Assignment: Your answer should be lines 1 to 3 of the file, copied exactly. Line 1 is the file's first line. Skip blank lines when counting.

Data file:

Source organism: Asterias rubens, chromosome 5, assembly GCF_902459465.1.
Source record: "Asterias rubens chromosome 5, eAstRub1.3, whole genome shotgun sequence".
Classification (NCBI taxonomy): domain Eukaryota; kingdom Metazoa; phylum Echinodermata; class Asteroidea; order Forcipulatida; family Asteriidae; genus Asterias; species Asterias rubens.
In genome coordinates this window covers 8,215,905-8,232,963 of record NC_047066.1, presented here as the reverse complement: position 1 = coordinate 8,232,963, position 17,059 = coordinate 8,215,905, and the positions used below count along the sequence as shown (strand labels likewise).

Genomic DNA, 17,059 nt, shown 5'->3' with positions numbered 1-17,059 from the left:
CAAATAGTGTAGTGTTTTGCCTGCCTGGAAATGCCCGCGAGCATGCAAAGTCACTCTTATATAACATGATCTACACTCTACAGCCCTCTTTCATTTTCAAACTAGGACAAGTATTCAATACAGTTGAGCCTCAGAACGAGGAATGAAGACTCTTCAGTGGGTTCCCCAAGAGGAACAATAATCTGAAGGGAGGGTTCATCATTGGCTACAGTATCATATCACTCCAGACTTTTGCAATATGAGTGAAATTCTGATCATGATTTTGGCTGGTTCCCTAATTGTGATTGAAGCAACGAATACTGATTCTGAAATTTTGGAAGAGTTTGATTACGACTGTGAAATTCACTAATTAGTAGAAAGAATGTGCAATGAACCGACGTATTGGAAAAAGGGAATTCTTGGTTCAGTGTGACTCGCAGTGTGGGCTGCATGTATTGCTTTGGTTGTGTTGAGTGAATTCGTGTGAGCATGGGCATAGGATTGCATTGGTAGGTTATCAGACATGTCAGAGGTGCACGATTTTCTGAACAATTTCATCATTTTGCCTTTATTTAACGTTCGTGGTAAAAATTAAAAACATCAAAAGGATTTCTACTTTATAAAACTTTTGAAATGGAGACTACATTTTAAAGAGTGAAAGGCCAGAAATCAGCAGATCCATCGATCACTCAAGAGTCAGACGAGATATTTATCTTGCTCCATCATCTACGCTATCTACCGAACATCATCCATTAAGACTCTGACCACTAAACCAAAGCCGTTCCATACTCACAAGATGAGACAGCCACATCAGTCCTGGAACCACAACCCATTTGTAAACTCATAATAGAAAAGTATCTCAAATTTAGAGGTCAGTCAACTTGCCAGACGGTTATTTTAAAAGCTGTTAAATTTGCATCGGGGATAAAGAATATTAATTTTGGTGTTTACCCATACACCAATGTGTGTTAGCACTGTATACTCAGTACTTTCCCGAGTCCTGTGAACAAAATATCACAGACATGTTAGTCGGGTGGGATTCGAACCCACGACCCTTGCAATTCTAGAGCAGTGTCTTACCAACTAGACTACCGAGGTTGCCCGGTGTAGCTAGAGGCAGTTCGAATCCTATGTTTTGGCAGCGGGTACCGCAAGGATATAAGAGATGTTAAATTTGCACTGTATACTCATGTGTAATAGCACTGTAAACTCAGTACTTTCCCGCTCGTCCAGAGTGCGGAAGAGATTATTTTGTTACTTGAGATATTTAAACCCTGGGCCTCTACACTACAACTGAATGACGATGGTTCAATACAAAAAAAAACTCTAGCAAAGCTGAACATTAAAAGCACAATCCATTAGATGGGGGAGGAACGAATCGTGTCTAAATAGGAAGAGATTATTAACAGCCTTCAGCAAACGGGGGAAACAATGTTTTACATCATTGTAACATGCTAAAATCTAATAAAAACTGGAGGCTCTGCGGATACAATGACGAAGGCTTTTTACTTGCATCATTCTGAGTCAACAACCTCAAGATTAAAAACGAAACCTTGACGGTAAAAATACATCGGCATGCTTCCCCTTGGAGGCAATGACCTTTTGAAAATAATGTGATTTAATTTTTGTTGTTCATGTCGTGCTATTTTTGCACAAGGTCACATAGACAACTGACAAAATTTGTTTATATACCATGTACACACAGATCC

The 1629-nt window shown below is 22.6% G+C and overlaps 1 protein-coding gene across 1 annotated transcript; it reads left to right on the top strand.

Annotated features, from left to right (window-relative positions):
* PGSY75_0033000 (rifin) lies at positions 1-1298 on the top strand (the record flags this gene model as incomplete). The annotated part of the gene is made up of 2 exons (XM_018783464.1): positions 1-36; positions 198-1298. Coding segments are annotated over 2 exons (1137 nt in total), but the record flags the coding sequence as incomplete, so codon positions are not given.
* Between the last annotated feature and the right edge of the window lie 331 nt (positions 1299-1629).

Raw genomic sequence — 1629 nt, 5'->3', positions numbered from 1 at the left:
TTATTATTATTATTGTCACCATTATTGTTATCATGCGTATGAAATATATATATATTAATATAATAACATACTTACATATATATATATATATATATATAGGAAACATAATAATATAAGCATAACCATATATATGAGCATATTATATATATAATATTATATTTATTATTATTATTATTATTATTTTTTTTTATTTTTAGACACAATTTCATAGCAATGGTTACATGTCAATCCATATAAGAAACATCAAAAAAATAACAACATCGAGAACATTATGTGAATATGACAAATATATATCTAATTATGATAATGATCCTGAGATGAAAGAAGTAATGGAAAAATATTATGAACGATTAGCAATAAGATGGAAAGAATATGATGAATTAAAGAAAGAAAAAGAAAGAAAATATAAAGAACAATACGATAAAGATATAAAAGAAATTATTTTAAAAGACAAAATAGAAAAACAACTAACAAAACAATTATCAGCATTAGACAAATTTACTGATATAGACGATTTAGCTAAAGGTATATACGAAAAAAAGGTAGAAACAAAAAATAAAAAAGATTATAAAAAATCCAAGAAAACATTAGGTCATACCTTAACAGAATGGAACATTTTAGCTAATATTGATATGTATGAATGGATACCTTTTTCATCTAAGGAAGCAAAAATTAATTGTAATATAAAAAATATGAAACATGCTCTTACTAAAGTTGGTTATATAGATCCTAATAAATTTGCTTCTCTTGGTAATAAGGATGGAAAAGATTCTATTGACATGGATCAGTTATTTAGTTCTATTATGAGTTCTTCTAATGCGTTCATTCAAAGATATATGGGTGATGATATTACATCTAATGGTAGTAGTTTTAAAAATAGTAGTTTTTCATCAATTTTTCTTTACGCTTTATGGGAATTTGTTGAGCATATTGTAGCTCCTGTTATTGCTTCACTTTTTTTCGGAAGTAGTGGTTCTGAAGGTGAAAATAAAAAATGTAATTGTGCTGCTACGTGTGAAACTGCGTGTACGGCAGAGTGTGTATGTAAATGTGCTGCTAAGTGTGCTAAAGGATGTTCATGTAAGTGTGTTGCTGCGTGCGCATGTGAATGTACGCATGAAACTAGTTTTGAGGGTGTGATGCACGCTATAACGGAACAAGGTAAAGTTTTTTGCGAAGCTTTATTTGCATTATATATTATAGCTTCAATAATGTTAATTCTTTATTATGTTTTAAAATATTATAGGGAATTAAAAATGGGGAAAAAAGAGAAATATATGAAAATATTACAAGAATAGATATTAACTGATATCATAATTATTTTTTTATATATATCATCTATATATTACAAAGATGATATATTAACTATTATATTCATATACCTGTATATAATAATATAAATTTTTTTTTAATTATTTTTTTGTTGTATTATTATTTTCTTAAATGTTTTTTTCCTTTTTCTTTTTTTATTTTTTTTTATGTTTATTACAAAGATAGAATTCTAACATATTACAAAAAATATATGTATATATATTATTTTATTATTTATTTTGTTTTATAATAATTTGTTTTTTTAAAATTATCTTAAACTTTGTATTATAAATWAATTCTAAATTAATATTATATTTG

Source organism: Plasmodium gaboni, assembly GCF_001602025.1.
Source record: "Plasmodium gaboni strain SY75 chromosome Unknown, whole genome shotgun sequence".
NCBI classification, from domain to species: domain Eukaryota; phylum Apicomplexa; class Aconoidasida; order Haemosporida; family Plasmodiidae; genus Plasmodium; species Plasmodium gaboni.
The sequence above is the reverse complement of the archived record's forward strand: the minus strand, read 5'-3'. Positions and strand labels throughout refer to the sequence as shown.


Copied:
Source organism: Asterias rubens, chromosome 5, assembly GCF_902459465.1.
Source record: "Asterias rubens chromosome 5, eAstRub1.3, whole genome shotgun sequence".
Classification (NCBI taxonomy): domain Eukaryota; kingdom Metazoa; phylum Echinodermata; class Asteroidea; order Forcipulatida; family Asteriidae; genus Asterias; species Asterias rubens.